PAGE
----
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Will the internet’s third iteration free our virtual selves from Big Tech’s control?

Those old enough still remember when sin entered the internet. We have been trying to return to grace ever since.

When Elon Musk announced on 14 April that he is planning to acquire Twitter and turn it into a privately owned company, the message was that he wants to go back to those prelapsarian times when the internet was supposed to make us better. What has happened since then? The large platforms – Google, Facebook, Twitter and others – are no longer neutral arbiters between different world-views but impose their own values. Algorithms are used surreptitiously to manipulate public opinion and create echo chambers. Advertising corrupts thought and expression for the sake of maximum engagement. Twitter is particularly dismal, seemingly designed to promote shallow discussions and a rabid inquisitorial spirit.

Musk claims that the internet has lost its way and promises to return Twitter to a lost age when everyone could freely share ideas and access information. He is right about one thing. The internet has changed. The disagreement is over what went wrong and what to try next.

There have been two internets so far, and some believe a third is on the way. Web1 was decentralised, founded on open protocols – operating rules for the network – like the ones still used for email or websites. Web2 was the internet built by platforms such as Facebook or Google, the companies owning the data on which our economies now depend. Web3 is the internet emerging on decentralised blockchains, such as Bitcoin or Ethereum, which no one owns or controls. For its proponents – the term was introduced by Ethereum co-founder Gavin Wood – Web3 combines the best of both worlds: the decentralisation of Web1 and the immersion and interaction of Web2.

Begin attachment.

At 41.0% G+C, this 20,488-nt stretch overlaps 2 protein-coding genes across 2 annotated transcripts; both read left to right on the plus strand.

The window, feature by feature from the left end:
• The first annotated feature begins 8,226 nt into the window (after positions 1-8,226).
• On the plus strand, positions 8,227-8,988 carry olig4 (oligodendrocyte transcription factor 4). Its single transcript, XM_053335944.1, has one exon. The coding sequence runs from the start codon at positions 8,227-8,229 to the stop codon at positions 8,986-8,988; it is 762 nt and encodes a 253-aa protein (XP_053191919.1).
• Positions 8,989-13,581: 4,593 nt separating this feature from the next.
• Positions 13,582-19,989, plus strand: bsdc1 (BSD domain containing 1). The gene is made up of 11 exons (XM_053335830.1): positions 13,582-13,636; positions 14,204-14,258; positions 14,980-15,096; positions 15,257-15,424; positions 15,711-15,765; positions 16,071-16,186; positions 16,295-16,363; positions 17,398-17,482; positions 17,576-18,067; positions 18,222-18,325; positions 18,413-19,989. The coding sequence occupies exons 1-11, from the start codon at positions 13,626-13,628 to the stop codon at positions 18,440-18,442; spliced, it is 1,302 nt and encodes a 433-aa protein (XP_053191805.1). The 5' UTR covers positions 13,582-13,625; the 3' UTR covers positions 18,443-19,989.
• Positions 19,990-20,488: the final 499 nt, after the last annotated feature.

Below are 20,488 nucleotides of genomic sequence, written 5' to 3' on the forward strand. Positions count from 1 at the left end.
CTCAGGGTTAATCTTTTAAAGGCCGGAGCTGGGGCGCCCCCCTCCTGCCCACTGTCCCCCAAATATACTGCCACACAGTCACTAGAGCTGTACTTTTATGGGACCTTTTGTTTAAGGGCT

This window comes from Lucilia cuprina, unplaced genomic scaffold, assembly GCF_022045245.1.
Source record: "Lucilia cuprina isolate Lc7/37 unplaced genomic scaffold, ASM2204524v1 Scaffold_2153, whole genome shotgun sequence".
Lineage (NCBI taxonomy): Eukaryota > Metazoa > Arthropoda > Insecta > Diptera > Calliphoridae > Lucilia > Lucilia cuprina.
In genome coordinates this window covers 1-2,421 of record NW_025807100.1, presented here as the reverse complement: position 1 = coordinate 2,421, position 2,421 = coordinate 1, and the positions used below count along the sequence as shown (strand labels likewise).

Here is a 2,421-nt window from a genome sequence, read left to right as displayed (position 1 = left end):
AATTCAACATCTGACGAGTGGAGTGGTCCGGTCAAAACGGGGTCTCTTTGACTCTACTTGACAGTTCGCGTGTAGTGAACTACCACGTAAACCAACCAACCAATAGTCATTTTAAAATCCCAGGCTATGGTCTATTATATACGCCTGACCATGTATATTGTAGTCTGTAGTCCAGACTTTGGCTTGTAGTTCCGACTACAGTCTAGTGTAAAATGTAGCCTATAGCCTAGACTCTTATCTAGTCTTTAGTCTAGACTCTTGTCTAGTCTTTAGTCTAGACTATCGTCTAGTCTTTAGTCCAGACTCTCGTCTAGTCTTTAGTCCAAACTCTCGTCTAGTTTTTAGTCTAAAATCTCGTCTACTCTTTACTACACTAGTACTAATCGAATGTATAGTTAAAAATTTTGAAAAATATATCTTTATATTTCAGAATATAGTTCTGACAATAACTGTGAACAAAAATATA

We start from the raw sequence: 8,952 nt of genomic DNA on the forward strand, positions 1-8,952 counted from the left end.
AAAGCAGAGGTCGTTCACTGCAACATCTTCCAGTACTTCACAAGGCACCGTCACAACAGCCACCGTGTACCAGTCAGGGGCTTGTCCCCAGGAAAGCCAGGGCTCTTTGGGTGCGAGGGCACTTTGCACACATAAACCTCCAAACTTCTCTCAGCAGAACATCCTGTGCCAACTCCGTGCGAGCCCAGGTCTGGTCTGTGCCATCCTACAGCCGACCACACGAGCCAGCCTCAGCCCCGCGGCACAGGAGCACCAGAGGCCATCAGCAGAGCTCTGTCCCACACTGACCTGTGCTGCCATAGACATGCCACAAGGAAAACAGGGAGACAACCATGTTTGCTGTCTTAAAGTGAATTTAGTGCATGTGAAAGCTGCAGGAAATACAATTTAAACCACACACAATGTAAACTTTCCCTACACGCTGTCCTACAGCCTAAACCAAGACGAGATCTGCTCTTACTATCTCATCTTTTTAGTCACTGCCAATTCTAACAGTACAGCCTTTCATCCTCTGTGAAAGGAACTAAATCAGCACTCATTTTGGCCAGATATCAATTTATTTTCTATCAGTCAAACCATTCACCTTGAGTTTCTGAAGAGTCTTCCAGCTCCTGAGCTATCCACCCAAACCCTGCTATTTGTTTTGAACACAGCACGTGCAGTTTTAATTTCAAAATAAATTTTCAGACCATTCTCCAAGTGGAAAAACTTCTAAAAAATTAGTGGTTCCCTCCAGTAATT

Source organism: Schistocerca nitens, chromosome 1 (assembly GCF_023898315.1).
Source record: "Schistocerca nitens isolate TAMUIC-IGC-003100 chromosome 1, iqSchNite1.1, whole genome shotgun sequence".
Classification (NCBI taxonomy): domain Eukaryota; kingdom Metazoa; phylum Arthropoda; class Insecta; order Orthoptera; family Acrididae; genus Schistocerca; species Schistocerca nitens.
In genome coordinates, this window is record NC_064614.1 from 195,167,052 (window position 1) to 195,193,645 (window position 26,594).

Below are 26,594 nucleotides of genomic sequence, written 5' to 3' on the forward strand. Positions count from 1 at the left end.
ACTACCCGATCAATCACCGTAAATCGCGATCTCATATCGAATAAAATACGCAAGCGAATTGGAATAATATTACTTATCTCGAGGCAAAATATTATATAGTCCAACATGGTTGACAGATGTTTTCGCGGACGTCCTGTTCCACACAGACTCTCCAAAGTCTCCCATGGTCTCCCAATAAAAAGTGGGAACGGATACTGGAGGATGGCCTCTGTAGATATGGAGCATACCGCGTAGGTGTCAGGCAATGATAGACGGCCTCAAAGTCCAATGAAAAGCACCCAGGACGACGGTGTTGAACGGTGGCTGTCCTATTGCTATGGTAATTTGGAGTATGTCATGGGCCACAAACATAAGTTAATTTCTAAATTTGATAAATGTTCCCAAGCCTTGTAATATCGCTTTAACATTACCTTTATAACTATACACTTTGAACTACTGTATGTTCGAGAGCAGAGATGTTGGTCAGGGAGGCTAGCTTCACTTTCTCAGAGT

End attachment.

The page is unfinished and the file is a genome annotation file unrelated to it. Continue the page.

[See also: The spirit of the age: Why the tech billionaires want to leave humanity behind]

How we got from Web1 to Web2 is a complicated story, but it ultimately amounts to a failure of imagination. The creators of the open protocols of the early internet had no idea of what it would become. They still thought the internet would be a kind of entertainment medium similar to television or newspapers. They could not guess its final form: the metaverse, a wholesale replacement for the real world.

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As the internet grew, it was left to the private sector to provide the missing parts. In a virtual world, everyone needs an identity or avatar. Facebook provided them for us. Money from the real world had to be replaced with something else, so advertising filled the gap. We pay with our attention. Suddenly we were all living on the internet, but Facebook owned the data defining our identities, and the world where our lives took place was powered by targeted advertising: the springs of community life now had to serve the purpose of maximising profits for Facebook and its advertisers.

More remarkably, we now accept that these platforms have the